Teaching and Learning to the Highest Levels of Language Proficiency - Sharings from the Journal of Distinguished Language Proficiency and More (abstracts)

   


Just out! Volume 8 of the Journal for Distinguished Language Studies. Read the abstracts. See something you like? Explore more! The JDLS is available from Amazon, Barnes & Noble, other online sellers, the MSI Press webstore -- and, in some (we hope, many) cases your local academic library. (If you want it at your local public library -- just ask the librarian to order it, or better, subscribe to it.)

Volume 8 Abstracts

Beyond the Language: Debating as High-Intensity Cultural Engagement & Leadership

Emilie Cleret (French War College)

This article discusses the use of debating in senior professional military education (PME) at the French War College in Paris to help officers reach native-like English language competence.

In France, senior Professional Military Education (PME) is delivered by two schools – Ecole de Guerre (French War College) and Centre des hautes ├ętudes militaires, (Centre for Higher Military Studies). The case this article explores is the use of debating by the English Studies Department to support the officers’ effort to achieve a native-like level of L2 competence during their one-year course in the French War College. The author’s perspective is that of a practitioner who heads this department, designs the courses, and manages the faculty that delivers them. All the members of the faculty are from English-speaking countries.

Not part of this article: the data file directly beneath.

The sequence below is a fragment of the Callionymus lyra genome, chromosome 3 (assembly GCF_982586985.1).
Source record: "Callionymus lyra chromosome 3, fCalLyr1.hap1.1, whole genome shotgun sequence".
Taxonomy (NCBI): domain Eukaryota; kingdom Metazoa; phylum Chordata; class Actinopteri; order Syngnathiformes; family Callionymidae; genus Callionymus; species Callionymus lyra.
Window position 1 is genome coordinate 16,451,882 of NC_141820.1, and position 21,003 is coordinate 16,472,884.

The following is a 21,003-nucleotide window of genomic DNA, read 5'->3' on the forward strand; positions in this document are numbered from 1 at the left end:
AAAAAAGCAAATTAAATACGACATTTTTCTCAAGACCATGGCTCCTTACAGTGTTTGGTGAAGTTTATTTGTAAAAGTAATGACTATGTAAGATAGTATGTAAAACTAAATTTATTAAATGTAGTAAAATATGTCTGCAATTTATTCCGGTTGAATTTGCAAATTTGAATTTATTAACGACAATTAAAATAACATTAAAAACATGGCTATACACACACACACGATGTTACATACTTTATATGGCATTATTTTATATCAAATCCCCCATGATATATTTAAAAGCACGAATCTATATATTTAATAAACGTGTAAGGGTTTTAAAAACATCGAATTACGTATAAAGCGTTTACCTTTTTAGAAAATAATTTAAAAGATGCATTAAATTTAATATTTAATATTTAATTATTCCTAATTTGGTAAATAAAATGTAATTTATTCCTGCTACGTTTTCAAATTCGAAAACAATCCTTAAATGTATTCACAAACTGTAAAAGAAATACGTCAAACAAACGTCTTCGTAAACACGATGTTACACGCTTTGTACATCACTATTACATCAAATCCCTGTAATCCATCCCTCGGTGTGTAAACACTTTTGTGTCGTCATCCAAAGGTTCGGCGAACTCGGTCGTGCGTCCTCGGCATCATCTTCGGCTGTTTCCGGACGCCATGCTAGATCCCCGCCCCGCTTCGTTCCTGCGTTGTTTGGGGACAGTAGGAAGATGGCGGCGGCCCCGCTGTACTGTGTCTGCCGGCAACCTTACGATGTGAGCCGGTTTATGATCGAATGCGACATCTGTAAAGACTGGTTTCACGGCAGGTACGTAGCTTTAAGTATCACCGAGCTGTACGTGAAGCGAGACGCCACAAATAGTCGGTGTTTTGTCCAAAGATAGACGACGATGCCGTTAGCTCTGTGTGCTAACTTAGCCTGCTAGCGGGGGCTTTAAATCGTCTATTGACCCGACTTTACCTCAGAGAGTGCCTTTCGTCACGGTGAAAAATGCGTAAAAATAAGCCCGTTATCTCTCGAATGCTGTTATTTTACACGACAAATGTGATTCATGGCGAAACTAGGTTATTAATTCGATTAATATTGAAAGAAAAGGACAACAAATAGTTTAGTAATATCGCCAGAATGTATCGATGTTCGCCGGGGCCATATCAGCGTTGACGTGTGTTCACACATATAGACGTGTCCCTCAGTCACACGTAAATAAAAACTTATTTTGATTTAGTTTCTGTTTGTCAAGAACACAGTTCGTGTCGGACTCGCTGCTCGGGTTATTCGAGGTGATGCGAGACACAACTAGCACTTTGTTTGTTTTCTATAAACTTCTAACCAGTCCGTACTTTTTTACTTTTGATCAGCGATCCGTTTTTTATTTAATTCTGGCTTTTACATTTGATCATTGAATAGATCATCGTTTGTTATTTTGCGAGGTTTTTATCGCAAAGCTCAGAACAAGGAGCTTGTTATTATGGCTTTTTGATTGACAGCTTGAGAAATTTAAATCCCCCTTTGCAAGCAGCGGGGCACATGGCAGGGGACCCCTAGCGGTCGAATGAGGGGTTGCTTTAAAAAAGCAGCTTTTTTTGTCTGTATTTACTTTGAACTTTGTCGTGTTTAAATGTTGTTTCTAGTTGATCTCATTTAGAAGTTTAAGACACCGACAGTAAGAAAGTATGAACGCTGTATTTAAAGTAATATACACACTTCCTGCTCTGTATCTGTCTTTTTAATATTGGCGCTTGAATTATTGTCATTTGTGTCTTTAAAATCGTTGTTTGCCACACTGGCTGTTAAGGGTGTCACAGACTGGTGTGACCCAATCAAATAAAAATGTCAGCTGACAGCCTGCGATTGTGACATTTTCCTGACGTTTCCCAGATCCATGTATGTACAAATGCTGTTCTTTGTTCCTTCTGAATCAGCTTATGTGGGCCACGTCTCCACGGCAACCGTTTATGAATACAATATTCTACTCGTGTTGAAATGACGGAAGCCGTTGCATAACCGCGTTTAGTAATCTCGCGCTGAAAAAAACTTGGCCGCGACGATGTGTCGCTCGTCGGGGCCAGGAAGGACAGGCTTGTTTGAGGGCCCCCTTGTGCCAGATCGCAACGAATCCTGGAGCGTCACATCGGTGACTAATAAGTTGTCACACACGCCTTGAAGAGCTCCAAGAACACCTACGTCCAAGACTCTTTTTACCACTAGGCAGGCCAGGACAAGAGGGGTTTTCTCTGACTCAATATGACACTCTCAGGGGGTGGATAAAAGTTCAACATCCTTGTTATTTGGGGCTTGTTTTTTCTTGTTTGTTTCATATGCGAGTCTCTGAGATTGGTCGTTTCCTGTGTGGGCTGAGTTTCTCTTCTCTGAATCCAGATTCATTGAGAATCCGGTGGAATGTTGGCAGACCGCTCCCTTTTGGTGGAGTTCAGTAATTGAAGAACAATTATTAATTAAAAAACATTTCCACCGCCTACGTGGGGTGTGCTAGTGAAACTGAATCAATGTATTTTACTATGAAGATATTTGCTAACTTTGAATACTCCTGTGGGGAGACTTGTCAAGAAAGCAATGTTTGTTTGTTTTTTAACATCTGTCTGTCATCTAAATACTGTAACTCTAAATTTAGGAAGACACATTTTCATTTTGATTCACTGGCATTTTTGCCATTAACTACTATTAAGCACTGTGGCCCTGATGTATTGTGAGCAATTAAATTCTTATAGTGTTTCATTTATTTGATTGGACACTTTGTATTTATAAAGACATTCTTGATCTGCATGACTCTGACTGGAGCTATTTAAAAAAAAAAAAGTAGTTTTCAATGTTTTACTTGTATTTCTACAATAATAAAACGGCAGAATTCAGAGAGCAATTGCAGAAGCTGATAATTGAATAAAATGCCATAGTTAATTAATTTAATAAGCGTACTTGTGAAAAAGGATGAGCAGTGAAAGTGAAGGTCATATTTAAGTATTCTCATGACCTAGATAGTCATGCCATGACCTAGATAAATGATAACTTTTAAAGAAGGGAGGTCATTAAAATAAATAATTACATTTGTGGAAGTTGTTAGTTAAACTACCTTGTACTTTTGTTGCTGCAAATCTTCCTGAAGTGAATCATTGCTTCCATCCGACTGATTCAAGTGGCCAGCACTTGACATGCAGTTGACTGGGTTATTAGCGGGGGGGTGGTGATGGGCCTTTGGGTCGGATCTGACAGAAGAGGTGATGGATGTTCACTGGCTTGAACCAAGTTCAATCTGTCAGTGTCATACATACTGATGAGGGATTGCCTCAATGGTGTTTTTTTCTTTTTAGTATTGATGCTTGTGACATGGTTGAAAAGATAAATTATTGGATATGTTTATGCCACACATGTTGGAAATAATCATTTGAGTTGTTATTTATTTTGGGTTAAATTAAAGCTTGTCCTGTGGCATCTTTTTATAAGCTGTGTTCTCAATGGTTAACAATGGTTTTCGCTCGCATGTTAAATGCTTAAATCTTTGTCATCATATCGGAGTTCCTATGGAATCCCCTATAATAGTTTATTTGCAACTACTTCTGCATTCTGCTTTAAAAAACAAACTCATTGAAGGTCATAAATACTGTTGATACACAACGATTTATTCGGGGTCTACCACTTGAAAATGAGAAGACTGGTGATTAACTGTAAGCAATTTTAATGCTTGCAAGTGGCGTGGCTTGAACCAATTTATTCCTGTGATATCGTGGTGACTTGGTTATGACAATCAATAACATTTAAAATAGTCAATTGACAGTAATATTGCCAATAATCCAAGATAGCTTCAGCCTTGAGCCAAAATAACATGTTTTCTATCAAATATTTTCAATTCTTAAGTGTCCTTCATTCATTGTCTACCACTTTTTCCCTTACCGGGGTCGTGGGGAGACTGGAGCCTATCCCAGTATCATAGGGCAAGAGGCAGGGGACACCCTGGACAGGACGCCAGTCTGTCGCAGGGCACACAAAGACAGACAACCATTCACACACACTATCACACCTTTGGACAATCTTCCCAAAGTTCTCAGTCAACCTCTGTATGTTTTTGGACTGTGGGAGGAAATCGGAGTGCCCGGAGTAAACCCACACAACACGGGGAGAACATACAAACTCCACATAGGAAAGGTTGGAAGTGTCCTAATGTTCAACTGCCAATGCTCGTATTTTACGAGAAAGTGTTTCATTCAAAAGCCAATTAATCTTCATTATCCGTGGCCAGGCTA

Keywords: Debating, Leadership, (French) Military Education, Culture, Argumentation, Public Speaking

Helping Learners Achieve the Distinguished Level of Proficiency

James E. Bernhardt, Ph.D. (Foreign Service Institute, emeritus)

The current article proposes that a task all learners who have attained superior levels of proficiency and who wish to achieve the distinguished level have in common is the need to double the size of their vocabulary. The article suggests that instructional designs for distinguished level training should include massive amounts of input: reading, listening and watching. It also proposes a number of ways, all vocabulary based, to evaluate whether materials are at-level for learners and advocates for materials that are appropriate to the individual learners needs, objectives and interests.